I used the Y combinator in some school homework!

One of my homework is to write something about the spring festival.


The Spring Festival is here, and everyone is setting off fireworks. I see a lot of fireworks every night. After the fireworks explode, some sparks will be blown up. Some sparks are red, some green, some blue, some very bright, some not bright, and there are small sparks that explode and will explode again,and look the same as the original big fireworks after exploding again...
Huh, wait, what?
This reminds me of a very important concept:recursion. Recursion is a function that calls its own procedure. Recursion must have state transitions and underlying conditions.
Speaking of functions, I think of function-centric lambda calculus. So, how do you achieve recursion in the lambda calculus? (Because if there is no recursion, some of the functions are uncomputable, such as the Ackermann function.)
In the lambda calculus, there is no operation to define variables (i.e. you cannot define a function, that is, put the function in a defined variable), and variables can only be passed in through parameters. So what to do? I think, think, think.
Huh, yes, then pass the function as a parameter!
But how can this parameter be filled in with this function?
Can you use a function, take the function to be recursive as an argument, and then pass the function as the first parameter of the function? (The reason why only one parameter can be passed is because there is something called curryization, which probably means to simplify multi-parameter functions to the standard form of nested single-parameter functions)
So I gave it a try. The function described in the previous natural paragraph is denoted by the lambda calculus (λx.xx). What if you put this recursive function with no underlying condition (λfλx.f f x) behind it and add a parameter (λx.x)?
(λx.xx)(λfλx.f f x)(λx.x)
=(λfλx.f f x)(λfλx.f f x)(λx.x)
=(λx.(λfλx.f f x)(λfλx.f f x) x)(λx.x)
=(λfλx.f f x)(λfλx.f f x)(λx.x)
Sure enough, there is no standard form! (It means that recursion is never completed, there are no basic conditions, no wonder)
Try this example again:
(λx.xλx0.λx1.λy.yλx0.λy.x0λx0.λy.yλx0.x0λx1.λx2.λy.yλx1.λy.x1λx1.λy.yλx1.xλg.λh.h(gλf.λx2.x0λg0.λh0.h0(g0f)λu.x2λu.u)λu.x1λu.u) (λf.λx.f(fx))
Forget it, hand it over to the calculator:
That's right! I'm so happy.
I learned a lot of new things during the New Year.

(used google translate,some problems with grammar)

Was the description about the Y combinator correct?

This is a little wrong. It sounds as if there's something special about functions that makes it impossible to put one in a variable (as was the case in actual programming languages until Lisp came along). You can put a function in a variable; what you can't do is give a variable a name, other than by lambda-binding.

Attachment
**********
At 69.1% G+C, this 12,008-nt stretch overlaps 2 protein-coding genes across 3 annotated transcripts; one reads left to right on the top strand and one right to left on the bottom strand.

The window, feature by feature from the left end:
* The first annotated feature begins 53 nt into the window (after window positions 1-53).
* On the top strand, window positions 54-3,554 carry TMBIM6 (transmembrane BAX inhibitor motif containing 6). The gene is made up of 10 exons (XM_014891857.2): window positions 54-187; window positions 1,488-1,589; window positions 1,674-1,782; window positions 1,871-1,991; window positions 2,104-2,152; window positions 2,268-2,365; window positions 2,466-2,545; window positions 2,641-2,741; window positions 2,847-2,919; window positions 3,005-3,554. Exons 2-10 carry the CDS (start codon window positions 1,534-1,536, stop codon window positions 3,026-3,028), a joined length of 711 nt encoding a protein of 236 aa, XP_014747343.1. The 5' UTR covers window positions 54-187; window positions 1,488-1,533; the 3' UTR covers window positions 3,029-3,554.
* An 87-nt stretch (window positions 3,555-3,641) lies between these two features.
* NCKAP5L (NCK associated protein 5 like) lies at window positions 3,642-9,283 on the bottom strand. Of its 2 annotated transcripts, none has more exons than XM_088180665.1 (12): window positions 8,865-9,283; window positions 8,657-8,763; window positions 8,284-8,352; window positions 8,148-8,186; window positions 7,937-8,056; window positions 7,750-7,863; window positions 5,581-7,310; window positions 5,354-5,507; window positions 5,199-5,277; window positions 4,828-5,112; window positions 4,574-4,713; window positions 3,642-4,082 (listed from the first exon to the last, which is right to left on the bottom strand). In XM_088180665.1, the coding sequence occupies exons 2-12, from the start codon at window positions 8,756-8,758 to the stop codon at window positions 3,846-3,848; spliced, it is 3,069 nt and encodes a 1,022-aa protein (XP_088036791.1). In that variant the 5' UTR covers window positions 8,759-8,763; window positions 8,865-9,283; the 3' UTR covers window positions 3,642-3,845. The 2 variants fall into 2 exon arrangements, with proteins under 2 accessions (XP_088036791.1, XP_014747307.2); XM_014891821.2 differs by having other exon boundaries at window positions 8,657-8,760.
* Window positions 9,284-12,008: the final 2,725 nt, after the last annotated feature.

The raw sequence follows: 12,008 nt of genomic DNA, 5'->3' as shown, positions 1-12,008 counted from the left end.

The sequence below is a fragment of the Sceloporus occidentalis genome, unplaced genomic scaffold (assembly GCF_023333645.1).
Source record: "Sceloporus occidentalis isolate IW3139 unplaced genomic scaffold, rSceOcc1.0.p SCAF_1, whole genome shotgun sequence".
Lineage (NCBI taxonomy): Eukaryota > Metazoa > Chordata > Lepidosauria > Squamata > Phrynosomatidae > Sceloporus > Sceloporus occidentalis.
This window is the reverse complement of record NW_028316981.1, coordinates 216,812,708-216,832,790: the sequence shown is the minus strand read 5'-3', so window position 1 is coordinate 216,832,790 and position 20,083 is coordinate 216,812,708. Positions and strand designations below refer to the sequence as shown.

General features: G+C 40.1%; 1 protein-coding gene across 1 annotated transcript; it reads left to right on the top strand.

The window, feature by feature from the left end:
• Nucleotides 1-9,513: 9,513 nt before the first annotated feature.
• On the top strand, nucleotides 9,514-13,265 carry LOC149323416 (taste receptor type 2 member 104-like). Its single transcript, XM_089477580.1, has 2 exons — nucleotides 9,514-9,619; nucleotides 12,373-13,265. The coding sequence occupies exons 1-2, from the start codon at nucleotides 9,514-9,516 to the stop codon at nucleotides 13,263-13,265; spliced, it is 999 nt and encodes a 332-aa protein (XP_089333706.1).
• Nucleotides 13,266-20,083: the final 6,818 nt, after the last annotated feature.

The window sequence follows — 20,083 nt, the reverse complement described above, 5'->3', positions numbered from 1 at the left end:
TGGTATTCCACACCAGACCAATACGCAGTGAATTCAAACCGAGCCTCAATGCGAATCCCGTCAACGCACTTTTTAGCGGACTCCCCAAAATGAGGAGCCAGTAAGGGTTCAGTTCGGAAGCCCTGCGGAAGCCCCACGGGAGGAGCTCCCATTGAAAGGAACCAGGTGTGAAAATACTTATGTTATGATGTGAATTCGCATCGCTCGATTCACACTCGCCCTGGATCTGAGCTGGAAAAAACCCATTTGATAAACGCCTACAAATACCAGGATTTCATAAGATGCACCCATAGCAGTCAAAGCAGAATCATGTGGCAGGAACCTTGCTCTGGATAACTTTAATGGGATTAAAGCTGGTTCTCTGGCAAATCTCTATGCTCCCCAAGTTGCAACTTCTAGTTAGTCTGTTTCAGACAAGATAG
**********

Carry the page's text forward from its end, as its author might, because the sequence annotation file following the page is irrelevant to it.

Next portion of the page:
You talk about "the first parameter" and then explain that λ-calculus functions have exactly one argument. Also I'd say "pass the function itself as the..." because there are too many functions floating around for it to be clear as it stands.

And the "because" in the parenthesized sentence gets the causation backward. Church defined λ-calculus around single-argument functions because that's all he needed to prove the halting theorem (and therefore the existence of uncomputable functions). Then Curry invented what came to be called "Currying" as a way to represent multi-argument functions in a way that makes them legal.

I think this is correct, but I'm guessing that "write something about the spring festival" isn't an assignment from a math teacher, so of course you realize that your teacher will have no idea what you're talking about. You could explain each step by specifying what expression is being substituted for what variable in what body; that would help a little, but if you really want anyone to understand this, you'd have to explain why simplified models of computation are useful to prove things about functions, and by the way you also have to explain the Busy Beaver function, and why you're confusing things by using ideas from λ-calculus to investigate functions grounded in Turing machines. (E.g., it's because of the specifics of Turing machines that BB(6) is so much bigger than BB(5).)

I have no idea where this came from! And neither will your teacher.

P.S. The actual Y combinator is a little more complicated than this. You have one that works on functions that already take themself as input; what you want is one that takes the standard one-argument math function, turns it into a two-arg function, and then calls it with itself.

yeah the original file says

which means "so" not "i.e",its a problem on google translate